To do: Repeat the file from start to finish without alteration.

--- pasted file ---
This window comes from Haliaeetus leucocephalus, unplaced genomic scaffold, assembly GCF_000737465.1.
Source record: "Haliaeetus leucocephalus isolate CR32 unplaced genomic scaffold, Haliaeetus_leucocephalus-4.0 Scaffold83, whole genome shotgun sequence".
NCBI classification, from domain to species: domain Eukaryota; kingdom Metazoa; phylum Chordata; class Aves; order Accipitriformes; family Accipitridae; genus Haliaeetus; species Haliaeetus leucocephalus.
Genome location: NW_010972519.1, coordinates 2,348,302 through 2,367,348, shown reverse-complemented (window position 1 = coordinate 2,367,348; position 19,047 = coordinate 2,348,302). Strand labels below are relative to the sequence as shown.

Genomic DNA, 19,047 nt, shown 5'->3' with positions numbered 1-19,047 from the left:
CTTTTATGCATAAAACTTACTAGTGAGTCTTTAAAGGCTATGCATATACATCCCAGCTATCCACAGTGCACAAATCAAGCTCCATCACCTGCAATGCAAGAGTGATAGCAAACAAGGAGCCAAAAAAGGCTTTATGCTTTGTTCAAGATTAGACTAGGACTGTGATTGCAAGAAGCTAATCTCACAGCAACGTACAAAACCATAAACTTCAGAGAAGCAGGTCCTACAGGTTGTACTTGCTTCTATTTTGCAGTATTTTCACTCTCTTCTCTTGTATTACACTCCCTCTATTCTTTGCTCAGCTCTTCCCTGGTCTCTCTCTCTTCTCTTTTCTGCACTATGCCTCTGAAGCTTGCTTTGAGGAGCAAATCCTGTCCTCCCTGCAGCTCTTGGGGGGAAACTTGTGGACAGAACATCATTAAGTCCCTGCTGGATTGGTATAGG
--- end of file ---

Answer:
This window comes from Haliaeetus leucocephalus, unplaced genomic scaffold, assembly GCF_000737465.1.
Source record: "Haliaeetus leucocephalus isolate CR32 unplaced genomic scaffold, Haliaeetus_leucocephalus-4.0 Scaffold83, whole genome shotgun sequence".
NCBI classification, from domain to species: domain Eukaryota; kingdom Metazoa; phylum Chordata; class Aves; order Accipitriformes; family Accipitridae; genus Haliaeetus; species Haliaeetus leucocephalus.
Genome location: NW_010972519.1, coordinates 2,348,302 through 2,367,348, shown reverse-complemented (window position 1 = coordinate 2,367,348; position 19,047 = coordinate 2,348,302). Strand labels below are relative to the sequence as shown.

Genomic DNA, 19,047 nt, shown 5'->3' with positions numbered 1-19,047 from the left:
CTTTTATGCATAAAACTTACTAGTGAGTCTTTAAAGGCTATGCATATACATCCCAGCTATCCACAGTGCACAAATCAAGCTCCATCACCTGCAATGCAAGAGTGATAGCAAACAAGGAGCCAAAAAAGGCTTTATGCTTTGTTCAAGATTAGACTAGGACTGTGATTGCAAGAAGCTAATCTCACAGCAACGTACAAAACCATAAACTTCAGAGAAGCAGGTCCTACAGGTTGTACTTGCTTCTATTTTGCAGTATTTTCACTCTCTTCTCTTGTATTACACTCCCTCTATTCTTTGCTCAGCTCTTCCCTGGTCTCTCTCTCTTCTCTTTTCTGCACTATGCCTCTGAAGCTTGCTTTGAGGAGCAAATCCTGTCCTCCCTGCAGCTCTTGGGGGGAAACTTGTGGACAGAACATCATTAAGTCCCTGCTGGATTGGTATAGG